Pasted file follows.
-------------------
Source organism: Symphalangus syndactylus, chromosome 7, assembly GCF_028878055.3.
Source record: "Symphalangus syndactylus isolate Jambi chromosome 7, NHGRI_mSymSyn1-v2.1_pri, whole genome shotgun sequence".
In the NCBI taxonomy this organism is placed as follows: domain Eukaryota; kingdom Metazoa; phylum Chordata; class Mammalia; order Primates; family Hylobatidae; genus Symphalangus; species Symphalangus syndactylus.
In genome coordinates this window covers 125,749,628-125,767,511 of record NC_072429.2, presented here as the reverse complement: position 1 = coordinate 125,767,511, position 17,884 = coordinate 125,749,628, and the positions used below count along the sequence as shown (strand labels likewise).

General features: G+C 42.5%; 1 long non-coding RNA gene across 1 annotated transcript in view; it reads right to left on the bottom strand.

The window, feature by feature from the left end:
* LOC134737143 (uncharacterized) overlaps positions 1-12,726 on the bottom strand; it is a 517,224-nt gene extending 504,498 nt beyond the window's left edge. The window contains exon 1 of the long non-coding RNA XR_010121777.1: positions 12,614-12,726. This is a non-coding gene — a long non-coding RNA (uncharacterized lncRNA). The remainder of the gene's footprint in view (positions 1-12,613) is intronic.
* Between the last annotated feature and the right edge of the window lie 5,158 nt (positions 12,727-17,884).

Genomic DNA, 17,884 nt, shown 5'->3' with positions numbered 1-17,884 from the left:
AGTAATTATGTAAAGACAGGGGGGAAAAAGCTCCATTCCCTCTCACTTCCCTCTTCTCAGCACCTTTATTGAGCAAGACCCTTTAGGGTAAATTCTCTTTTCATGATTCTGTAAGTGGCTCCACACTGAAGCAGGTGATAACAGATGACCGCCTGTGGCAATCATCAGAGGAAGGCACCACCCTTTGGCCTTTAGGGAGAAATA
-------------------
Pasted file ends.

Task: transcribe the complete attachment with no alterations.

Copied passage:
Source organism: Symphalangus syndactylus, chromosome 7, assembly GCF_028878055.3.
Source record: "Symphalangus syndactylus isolate Jambi chromosome 7, NHGRI_mSymSyn1-v2.1_pri, whole genome shotgun sequence".
In the NCBI taxonomy this organism is placed as follows: domain Eukaryota; kingdom Metazoa; phylum Chordata; class Mammalia; order Primates; family Hylobatidae; genus Symphalangus; species Symphalangus syndactylus.
In genome coordinates this window covers 125,749,628-125,767,511 of record NC_072429.2, presented here as the reverse complement: position 1 = coordinate 125,767,511, position 17,884 = coordinate 125,749,628, and the positions used below count along the sequence as shown (strand labels likewise).

General features: G+C 42.5%; 1 long non-coding RNA gene across 1 annotated transcript in view; it reads right to left on the bottom strand.

The window, feature by feature from the left end:
* LOC134737143 (uncharacterized) overlaps positions 1-12,726 on the bottom strand; it is a 517,224-nt gene extending 504,498 nt beyond the window's left edge. The window contains exon 1 of the long non-coding RNA XR_010121777.1: positions 12,614-12,726. This is a non-coding gene — a long non-coding RNA (uncharacterized lncRNA). The remainder of the gene's footprint in view (positions 1-12,613) is intronic.
* Between the last annotated feature and the right edge of the window lie 5,158 nt (positions 12,727-17,884).

Genomic DNA, 17,884 nt, shown 5'->3' with positions numbered 1-17,884 from the left:
AGTAATTATGTAAAGACAGGGGGGAAAAAGCTCCATTCCCTCTCACTTCCCTCTTCTCAGCACCTTTATTGAGCAAGACCCTTTAGGGTAAATTCTCTTTTCATGATTCTGTAAGTGGCTCCACACTGAAGCAGGTGATAACAGATGACCGCCTGTGGCAATCATCAGAGGAAGGCACCACCCTTTGGCCTTTAGGGAGAAATA